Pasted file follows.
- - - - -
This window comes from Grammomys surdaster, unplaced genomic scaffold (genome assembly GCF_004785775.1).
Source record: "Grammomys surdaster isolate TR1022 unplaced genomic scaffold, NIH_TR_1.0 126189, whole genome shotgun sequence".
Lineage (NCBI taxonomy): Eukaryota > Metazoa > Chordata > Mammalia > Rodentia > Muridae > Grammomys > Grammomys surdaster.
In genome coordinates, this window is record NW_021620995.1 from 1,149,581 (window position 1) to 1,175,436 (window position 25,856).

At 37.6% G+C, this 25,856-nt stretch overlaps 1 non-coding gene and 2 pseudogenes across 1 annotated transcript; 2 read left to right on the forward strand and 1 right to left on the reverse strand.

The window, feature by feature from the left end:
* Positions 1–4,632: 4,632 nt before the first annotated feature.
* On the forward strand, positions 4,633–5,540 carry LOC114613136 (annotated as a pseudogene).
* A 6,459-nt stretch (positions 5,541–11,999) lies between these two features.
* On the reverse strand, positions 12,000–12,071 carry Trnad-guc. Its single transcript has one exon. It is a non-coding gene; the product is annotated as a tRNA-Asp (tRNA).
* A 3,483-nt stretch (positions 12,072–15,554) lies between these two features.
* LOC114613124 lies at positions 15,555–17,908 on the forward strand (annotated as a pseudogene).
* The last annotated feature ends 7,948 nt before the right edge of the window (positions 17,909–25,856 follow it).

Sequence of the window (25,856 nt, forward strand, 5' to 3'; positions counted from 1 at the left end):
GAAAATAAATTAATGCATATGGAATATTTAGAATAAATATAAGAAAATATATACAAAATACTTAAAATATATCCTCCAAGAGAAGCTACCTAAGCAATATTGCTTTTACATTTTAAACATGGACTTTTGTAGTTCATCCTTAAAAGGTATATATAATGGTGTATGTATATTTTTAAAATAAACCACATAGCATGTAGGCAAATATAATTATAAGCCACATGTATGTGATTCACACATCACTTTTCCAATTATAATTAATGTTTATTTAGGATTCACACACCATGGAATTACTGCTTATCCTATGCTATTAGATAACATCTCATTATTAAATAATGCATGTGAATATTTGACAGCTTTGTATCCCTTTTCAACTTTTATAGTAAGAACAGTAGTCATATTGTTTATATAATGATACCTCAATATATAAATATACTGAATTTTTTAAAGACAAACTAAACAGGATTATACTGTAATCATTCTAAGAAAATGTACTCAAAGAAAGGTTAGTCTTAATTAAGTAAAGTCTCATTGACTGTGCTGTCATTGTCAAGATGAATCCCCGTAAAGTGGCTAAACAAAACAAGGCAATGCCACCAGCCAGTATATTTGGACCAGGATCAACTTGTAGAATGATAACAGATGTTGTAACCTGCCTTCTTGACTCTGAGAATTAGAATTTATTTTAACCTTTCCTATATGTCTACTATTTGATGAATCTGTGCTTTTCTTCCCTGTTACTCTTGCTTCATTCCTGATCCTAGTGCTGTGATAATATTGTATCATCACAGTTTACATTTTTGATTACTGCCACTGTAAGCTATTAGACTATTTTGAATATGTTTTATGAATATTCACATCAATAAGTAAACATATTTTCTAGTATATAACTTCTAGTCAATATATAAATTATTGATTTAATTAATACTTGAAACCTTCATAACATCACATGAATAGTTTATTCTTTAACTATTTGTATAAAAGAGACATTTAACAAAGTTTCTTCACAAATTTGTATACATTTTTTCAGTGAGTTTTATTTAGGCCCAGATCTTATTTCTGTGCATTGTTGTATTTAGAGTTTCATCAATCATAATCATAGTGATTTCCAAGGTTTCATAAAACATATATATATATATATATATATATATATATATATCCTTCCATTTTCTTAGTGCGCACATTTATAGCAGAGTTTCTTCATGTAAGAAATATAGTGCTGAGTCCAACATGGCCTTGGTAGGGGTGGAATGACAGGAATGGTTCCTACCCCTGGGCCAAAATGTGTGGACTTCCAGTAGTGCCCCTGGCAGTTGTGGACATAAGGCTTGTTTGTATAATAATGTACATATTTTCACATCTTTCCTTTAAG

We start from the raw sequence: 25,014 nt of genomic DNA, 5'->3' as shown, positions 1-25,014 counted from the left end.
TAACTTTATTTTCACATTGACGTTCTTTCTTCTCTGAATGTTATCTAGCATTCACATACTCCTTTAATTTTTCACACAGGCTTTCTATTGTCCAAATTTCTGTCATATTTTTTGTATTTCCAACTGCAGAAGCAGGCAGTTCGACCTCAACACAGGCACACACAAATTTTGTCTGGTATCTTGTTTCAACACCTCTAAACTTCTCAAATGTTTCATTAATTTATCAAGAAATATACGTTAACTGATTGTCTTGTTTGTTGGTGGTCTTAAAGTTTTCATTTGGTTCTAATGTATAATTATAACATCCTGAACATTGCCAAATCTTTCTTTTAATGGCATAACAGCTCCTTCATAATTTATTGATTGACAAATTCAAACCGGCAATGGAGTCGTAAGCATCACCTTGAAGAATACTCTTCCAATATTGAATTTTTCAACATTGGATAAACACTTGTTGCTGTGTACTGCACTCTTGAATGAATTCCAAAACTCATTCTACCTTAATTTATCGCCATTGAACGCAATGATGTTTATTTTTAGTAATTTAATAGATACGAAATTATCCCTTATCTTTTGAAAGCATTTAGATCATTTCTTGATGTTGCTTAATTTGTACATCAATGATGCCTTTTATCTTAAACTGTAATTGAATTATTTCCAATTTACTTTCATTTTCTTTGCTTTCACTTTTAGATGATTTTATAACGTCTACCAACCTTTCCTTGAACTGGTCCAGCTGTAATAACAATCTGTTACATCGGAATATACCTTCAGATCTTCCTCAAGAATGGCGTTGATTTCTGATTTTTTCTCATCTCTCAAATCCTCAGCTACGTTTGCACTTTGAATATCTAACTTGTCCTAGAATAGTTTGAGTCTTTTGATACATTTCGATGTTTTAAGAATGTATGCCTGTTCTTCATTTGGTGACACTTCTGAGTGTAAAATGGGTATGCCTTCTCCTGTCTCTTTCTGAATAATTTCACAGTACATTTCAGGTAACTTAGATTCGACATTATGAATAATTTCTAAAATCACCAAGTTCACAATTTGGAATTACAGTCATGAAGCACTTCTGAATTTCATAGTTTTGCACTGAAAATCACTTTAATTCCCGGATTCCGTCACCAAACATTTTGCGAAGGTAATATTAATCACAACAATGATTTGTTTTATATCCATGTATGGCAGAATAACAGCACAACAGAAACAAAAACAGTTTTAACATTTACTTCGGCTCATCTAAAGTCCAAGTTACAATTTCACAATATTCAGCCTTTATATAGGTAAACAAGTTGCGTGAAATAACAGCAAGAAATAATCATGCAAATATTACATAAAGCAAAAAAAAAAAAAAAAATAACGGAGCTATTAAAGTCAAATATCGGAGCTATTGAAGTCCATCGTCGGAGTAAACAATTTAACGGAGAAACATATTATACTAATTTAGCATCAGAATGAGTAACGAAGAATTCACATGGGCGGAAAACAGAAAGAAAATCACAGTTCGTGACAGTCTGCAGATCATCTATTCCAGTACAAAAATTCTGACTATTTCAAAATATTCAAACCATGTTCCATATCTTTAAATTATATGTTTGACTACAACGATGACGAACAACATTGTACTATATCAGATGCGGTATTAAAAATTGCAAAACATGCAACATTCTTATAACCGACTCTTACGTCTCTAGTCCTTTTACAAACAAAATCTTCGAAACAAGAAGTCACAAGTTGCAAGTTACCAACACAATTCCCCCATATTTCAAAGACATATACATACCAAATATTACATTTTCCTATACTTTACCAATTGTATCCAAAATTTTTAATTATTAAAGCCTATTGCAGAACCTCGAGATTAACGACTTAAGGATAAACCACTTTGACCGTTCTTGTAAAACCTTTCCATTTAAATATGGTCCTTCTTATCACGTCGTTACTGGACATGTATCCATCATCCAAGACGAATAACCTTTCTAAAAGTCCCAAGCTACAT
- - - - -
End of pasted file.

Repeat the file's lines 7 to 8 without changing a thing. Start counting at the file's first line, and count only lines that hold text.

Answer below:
* Positions 1–4,632: 4,632 nt before the first annotated feature.
* On the forward strand, positions 4,633–5,540 carry LOC114613136 (annotated as a pseudogene).